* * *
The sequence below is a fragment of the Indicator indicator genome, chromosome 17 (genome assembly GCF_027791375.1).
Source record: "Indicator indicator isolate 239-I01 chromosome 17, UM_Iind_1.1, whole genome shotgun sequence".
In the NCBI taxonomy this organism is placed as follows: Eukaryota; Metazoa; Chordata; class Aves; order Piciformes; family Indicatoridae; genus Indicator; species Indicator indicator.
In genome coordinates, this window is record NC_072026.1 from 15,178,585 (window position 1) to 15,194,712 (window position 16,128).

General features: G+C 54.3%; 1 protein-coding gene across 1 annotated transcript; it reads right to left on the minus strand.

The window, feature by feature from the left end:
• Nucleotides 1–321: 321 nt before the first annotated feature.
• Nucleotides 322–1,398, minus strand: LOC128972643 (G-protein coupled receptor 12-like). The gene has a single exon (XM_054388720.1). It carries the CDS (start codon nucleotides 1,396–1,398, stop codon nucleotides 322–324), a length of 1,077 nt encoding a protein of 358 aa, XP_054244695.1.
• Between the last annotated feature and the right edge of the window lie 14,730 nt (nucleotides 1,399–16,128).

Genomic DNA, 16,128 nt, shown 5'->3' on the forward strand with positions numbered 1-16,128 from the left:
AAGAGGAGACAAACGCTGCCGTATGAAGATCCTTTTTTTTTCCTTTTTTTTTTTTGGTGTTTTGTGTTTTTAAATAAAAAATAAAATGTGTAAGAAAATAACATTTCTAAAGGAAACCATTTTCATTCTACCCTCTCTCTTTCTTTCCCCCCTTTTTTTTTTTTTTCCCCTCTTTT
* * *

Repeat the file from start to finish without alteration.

The sequence below is a fragment of the Indicator indicator genome, chromosome 17 (genome assembly GCF_027791375.1).
Source record: "Indicator indicator isolate 239-I01 chromosome 17, UM_Iind_1.1, whole genome shotgun sequence".
In the NCBI taxonomy this organism is placed as follows: Eukaryota; Metazoa; Chordata; class Aves; order Piciformes; family Indicatoridae; genus Indicator; species Indicator indicator.
In genome coordinates, this window is record NC_072026.1 from 15,178,585 (window position 1) to 15,194,712 (window position 16,128).

General features: G+C 54.3%; 1 protein-coding gene across 1 annotated transcript; it reads right to left on the minus strand.

The window, feature by feature from the left end:
• Nucleotides 1–321: 321 nt before the first annotated feature.
• Nucleotides 322–1,398, minus strand: LOC128972643 (G-protein coupled receptor 12-like). The gene has a single exon (XM_054388720.1). It carries the CDS (start codon nucleotides 1,396–1,398, stop codon nucleotides 322–324), a length of 1,077 nt encoding a protein of 358 aa, XP_054244695.1.
• Between the last annotated feature and the right edge of the window lie 14,730 nt (nucleotides 1,399–16,128).

Genomic DNA, 16,128 nt, shown 5'->3' on the forward strand with positions numbered 1-16,128 from the left:
AAGAGGAGACAAACGCTGCCGTATGAAGATCCTTTTTTTTTCCTTTTTTTTTTTTGGTGTTTTGTGTTTTTAAATAAAAAATAAAATGTGTAAGAAAATAACATTTCTAAAGGAAACCATTTTCATTCTACCCTCTCTCTTTCTTTCCCCCCTTTTTTTTTTTTTTCCCCTCTTTT